June 2: Understanding the Concept of Stocks and Dividends

by David Jenyns on June 2, 2007

Stock and stock trading are words that are thrown about frequently, but not many people know what these terms actually mean.

A share of stock refers to a unit of ownership in a company. If you as an investor own a share of a company’s stock, then you are essentially part owner of that company. With that ownership comes various entitlements. As a shareholder, you have the right to vote-in members of the company’s board of directors. There also may be voting on other important matters to the company. Additionally, you are entitled to proportionate shares of the company’s profits if the company chooses to distribute to their shareholders.

The difference between owning shares of the company and owning a company outright is that the shareholders are protected. This is called limited liability. The shareholders have no liability if the company is prosecuted. For example, if the company you have shares in loses a lawsuit, you are protected. The worst that can happen is that your stocks in the company become worthless. Creditors for the company can’t come after shareholders personal assets. If you owned the business outright, this wouldn’t be true.

There are two types of stock that are used in the stock market. Common stock is the stock that is held by most individuals who choose to invest. Common stock holders have voting rights, and are entitled to share in the dividends that a company receives. Common stocks are the stocks that are being referred two when you hear of a stock being “up” or “down.”

Common stocks have the most liquidity, meaning they are trading daily. This is important because it gives investors the opportunities to buy and sell shares on a daily basis. Many small or little known companies may not trade daily even with common stock, but most, if not all, large companies do offer daily trading.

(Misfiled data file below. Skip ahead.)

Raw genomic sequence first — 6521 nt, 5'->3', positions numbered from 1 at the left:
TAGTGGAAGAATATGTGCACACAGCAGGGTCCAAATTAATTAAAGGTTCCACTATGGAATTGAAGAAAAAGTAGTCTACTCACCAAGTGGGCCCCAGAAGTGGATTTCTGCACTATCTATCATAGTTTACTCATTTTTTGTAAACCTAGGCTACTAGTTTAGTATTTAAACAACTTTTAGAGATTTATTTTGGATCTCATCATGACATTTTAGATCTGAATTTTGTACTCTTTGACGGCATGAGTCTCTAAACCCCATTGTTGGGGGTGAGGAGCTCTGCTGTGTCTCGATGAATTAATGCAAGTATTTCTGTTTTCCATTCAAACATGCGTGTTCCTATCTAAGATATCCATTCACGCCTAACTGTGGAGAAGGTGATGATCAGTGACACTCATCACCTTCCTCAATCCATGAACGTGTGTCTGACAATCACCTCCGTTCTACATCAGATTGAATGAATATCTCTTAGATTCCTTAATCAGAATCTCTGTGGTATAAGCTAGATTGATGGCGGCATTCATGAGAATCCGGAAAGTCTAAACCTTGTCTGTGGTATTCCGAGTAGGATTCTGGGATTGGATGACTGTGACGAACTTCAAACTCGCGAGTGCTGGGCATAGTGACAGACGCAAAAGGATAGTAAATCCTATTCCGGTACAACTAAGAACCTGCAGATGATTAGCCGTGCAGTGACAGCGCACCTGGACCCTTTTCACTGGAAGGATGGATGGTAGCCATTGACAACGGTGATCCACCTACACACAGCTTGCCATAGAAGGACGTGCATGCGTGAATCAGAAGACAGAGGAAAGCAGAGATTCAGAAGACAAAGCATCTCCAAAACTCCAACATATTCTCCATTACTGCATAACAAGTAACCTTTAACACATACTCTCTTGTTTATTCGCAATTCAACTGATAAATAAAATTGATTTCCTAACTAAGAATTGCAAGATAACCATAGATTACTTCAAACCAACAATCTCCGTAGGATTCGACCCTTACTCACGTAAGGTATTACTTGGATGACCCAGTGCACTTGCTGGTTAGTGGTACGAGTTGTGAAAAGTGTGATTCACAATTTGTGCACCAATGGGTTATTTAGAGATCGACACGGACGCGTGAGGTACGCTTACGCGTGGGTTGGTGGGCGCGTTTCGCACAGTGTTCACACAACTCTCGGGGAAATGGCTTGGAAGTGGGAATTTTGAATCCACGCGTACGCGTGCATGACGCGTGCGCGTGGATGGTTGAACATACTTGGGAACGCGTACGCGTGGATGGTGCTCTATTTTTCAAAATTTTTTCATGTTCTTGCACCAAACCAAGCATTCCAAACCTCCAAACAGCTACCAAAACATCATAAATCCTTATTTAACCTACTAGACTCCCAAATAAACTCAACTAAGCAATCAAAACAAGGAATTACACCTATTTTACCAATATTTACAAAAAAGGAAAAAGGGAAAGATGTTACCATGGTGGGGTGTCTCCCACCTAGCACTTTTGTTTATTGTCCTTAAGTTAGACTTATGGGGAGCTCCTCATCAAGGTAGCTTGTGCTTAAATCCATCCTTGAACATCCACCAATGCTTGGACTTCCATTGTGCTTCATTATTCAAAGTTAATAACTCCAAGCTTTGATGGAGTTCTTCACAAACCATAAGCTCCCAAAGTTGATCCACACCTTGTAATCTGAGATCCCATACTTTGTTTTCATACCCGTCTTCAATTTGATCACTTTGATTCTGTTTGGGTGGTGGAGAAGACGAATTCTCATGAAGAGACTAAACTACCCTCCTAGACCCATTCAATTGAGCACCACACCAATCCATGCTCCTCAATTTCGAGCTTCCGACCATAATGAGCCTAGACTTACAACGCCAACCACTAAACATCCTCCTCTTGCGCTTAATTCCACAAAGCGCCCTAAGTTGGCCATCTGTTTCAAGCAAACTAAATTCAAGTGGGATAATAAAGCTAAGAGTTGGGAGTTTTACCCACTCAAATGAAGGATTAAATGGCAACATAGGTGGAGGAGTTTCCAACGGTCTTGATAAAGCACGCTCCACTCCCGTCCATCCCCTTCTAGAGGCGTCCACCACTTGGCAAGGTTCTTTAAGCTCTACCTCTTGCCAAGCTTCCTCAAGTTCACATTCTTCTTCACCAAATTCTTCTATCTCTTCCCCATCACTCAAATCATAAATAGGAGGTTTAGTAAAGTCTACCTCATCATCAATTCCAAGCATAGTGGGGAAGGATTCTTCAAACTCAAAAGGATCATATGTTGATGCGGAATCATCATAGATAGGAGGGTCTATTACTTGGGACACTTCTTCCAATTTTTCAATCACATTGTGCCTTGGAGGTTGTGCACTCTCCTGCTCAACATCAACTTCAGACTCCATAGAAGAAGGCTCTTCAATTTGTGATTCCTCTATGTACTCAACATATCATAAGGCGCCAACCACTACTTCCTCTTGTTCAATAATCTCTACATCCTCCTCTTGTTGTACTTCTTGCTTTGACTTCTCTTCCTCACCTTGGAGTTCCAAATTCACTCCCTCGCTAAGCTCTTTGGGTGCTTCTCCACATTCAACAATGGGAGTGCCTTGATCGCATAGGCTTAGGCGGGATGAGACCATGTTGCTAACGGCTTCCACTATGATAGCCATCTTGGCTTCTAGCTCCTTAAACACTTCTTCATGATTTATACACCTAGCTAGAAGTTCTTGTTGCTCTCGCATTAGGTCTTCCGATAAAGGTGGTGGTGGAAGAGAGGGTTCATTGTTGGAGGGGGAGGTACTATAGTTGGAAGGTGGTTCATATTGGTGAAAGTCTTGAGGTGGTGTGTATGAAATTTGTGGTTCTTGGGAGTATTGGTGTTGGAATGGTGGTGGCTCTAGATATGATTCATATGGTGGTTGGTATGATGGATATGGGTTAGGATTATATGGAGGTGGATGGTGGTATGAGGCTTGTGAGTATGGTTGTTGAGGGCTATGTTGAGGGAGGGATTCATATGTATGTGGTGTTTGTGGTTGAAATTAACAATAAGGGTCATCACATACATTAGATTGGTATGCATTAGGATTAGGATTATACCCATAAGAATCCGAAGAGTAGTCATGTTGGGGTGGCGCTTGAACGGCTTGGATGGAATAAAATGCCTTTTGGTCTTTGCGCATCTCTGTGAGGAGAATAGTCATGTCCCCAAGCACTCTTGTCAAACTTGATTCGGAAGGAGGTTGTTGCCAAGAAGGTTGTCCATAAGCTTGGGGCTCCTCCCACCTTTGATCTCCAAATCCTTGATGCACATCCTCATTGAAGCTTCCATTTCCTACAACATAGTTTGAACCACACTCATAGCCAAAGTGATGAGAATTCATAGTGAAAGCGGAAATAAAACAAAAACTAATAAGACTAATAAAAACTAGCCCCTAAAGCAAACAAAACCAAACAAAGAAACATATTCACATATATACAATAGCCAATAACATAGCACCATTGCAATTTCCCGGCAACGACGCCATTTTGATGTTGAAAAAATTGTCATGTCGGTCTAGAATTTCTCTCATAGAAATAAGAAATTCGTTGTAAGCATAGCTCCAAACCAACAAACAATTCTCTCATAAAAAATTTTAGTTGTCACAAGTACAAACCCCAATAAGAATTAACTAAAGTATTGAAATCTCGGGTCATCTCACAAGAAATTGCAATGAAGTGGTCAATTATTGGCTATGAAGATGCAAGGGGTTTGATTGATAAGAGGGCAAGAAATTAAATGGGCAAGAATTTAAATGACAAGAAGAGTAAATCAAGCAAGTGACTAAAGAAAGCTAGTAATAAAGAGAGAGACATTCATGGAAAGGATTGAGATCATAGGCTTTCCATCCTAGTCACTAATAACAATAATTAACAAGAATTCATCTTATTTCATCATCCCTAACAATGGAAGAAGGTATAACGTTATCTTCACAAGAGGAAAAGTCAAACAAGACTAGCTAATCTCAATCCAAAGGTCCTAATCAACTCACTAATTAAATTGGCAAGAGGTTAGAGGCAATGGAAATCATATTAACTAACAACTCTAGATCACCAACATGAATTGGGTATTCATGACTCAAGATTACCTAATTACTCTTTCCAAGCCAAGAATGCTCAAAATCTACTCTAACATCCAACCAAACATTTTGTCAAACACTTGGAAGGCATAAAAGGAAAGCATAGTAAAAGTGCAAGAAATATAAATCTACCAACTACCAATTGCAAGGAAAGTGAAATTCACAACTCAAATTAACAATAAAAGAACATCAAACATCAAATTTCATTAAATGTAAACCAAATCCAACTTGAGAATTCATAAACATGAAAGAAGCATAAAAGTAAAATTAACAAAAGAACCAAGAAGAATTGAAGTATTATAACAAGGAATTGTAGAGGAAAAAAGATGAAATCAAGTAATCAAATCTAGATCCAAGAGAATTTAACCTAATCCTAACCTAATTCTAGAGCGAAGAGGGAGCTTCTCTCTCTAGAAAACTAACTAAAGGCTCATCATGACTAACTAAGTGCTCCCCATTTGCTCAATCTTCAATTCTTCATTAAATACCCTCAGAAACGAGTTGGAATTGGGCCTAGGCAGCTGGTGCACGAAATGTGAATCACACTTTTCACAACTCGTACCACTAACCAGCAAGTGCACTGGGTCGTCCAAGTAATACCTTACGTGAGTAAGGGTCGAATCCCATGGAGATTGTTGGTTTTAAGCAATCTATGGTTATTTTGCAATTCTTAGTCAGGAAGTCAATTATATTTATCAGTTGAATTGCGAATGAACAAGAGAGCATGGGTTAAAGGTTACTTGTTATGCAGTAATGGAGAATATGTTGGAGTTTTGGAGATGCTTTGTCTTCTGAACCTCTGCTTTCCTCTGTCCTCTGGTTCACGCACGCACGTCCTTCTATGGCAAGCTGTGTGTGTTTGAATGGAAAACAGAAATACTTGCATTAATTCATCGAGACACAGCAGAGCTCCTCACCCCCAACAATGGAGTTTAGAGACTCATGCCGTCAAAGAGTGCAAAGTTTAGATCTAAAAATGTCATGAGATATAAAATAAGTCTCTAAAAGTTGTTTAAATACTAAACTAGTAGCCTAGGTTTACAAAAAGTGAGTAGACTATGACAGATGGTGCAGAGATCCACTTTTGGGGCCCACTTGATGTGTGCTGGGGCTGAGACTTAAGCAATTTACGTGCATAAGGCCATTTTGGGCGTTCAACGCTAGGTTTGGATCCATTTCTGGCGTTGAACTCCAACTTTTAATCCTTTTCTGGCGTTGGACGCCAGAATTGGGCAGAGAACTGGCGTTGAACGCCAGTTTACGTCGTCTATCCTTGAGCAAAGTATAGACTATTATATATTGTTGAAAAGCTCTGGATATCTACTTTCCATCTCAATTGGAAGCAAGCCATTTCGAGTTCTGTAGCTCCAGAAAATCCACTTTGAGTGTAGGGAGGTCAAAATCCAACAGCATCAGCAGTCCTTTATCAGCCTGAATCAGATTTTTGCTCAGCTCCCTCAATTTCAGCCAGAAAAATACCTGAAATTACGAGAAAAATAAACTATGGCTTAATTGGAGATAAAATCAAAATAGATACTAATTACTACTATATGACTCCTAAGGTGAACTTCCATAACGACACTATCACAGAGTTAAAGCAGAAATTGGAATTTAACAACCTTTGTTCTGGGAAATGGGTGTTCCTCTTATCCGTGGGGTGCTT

Preferred stocks, in contrast to common stocks, actually have fewer rights. The difference exists in the payment of dividends. Preferred stock holders have first access to the company’s dividends. Companies that choose to offer preferred stock likely pay dividends consistently. The advantage of buying preferred stock is the regular income from those dividends. To take advantage of the power of preferred stocks, look to invest in companies that make big profits.

These dividends aren’t, however, the bulk of the company’s profits. Smart companies retain some of the profits in acquisitions or to repay business debts. Regardless, profiting from dividends is still one of the best ways to make money with stocks. Although most companies pay dividends by cash, there are some that pay their investors with more stock. Companies that consistently pay large dividends are most likely well established and profitable. The long running history of the company and history of dividend payment is what attracts investors to these stocks. The downside is that the stability does not offer opportunities for growth potential.

Dividends are determined each quarter by the company’s board of directors. If, for some reason, the company is doing poorly financially the board of directors can choose to forego paying the dividend. Keep in mind that they are under no obligation to pay dividends to their investors. Dividends are a choice to be made by each individual company. At the quarterly meeting, if dividends are to be paid, the board of directors also sets the dividend rate. This rate is determined on a per share basis.

Dividends normally have four important dates associated with them. The declaration date refers to the date the board of directors sets the dividend. On this date, the board of directors also announces when the stockholders will get their dividend payment (in the form of a check).

The record date is when the company sets forth the list of shareholders that will be paid a dividend. The investor must own stock before this date in order to be paid a share of the dividends.

The ex-dividend date is perhaps the most important. This day is normally between 2 and 4 days before the record date. The ex-dividend date is established to allow the completion of all transactions. Since it usually takes 3 days to settle a regular stock sale, the ex-dividend day allows those pending transactions to be completed. If you want to receive a dividend, the ex-dividend date is the absolute latest you can invest in the company to receive the dividend.

The payment date is the fourth and final date associated with dividends. This date is when the dividend checks are mailed to all shareholders. The payment date is most often two weeks after the record date.

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